- only people from the highest social classes gave any support at all to independent thinking as an important socialization goal

Answer: a Page: 289-290 LO: 1 and 4

- According to the theory presented in the text, which social class
*should have*the strongest support for obedience as a goal of socialization?

- the working class
- the middle class
- the upper class
- the upper-upper class (the “super rich”)

Answer: a Page: 289 LO: 1 and 4

- According to the theory presented in the text, which social class
*should have*the strongest support for independent thinking as a goal of socialization?

- people lower in class
- people higher in class
- rural dwellers
- the upper-upper class (the “super rich”)

Answer: b Page: 289 LO: 1 and 4

- A test of the relationship between social class and socialization values was reported in the text. Which of the following was a result of this test?

- socialization values are much stronger in the middle class
- although only one relationship was significant, the pattern of percentages in the tables generally conform to theoretical expectations
- socialization values increase as class increases
- people in the lowest classes were overwhelmingly supportive of obedience as a socialization value.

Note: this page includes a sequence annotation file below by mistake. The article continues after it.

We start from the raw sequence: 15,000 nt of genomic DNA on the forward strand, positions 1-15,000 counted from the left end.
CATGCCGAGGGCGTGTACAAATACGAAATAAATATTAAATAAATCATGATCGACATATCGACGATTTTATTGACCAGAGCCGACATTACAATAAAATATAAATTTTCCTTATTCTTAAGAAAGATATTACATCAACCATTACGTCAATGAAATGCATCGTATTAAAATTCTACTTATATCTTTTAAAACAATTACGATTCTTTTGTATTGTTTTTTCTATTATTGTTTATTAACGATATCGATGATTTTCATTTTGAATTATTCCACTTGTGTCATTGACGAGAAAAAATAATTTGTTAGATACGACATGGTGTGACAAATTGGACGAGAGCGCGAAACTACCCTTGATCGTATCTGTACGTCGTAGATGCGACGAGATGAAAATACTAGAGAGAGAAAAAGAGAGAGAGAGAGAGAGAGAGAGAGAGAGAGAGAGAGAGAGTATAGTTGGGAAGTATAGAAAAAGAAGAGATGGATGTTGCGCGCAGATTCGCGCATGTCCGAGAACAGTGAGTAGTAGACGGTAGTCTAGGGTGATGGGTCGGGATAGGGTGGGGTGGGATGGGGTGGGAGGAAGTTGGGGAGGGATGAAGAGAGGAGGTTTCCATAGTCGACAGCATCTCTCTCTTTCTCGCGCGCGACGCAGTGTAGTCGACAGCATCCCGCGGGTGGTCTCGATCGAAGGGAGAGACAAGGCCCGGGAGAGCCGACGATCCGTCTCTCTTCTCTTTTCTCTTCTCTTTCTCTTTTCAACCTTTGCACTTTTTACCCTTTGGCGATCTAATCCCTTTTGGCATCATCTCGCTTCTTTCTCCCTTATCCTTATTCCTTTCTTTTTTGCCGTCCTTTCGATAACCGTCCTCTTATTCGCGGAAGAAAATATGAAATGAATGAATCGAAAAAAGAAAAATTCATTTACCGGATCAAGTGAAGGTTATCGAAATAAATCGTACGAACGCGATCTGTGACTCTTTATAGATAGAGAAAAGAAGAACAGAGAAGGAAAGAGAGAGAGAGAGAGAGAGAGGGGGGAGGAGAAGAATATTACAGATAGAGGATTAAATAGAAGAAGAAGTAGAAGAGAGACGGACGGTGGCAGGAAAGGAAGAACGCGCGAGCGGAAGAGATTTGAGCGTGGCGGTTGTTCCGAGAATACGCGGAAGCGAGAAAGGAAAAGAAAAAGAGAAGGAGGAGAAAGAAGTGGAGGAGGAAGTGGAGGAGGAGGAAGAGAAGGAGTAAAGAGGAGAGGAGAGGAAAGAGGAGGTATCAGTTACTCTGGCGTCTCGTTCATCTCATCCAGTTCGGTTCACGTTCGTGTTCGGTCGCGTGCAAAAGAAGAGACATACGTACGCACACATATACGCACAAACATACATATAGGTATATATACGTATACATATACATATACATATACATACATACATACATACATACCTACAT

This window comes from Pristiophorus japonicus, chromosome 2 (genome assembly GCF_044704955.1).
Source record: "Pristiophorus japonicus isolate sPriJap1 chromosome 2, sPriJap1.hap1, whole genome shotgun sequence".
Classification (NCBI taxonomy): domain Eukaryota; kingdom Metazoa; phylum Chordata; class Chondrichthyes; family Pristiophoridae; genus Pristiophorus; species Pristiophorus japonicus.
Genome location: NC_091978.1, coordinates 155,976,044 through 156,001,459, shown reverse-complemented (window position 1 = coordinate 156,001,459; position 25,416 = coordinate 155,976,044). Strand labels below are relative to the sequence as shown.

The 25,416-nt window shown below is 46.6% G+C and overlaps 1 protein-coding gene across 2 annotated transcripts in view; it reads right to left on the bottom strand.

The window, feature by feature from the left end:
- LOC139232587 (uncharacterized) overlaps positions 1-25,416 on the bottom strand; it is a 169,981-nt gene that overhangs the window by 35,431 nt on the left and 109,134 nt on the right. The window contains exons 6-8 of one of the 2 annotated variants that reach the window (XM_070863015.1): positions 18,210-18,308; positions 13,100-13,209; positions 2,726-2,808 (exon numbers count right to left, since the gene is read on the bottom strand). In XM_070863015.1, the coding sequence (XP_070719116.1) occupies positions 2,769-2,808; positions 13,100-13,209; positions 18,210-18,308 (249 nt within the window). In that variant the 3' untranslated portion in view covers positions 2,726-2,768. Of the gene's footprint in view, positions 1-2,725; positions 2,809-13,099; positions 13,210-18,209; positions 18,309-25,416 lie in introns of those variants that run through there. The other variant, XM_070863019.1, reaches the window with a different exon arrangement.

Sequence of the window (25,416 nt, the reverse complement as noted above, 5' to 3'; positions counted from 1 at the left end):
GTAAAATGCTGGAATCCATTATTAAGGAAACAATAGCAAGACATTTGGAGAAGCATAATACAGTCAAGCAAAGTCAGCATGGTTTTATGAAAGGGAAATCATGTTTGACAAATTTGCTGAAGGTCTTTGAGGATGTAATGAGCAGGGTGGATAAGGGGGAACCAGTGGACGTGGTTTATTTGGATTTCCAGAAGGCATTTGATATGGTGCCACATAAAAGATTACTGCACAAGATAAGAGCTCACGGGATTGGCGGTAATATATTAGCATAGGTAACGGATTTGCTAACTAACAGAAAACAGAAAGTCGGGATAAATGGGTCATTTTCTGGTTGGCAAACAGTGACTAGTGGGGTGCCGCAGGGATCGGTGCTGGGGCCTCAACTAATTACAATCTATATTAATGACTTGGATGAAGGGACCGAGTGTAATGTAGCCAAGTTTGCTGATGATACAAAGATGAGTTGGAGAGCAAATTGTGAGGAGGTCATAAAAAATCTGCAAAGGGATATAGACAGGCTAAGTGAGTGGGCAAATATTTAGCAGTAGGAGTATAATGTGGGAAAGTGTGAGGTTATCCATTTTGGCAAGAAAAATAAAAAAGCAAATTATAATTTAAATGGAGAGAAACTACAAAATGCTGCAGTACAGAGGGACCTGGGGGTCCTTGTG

Answer: b Page: 289-290 LO: 1 and 4

__Test Problems__

- The city council is considering a law that would ban smoking in all public facilities. A sample has been selected from the community and tested for support of the ordinance. Is there a statistically significant relationship between age and support for the anti-smoking law? Use the five step model as a guide and write a sentence or two interpreting your results.

Age

Less than 40

More than 40

Support:

For

145

78

223

Against

__103__

__169__

__272__

248

247

495

- Is support for the proposed anti-smoking law related to political party affiliation? Use the five step model as a guide and write a sentence or two interpreting your results.

Party

Democrat

Independent

Republican

Support

In Favor

36

23

17

76

Neutral

20

17

16

53

Opposed

__10__

__18__

__36__

__ 64__

66

58

69

193

__Answers to Test Problems__

- Chi square = 36.11

- Chi square = 0.08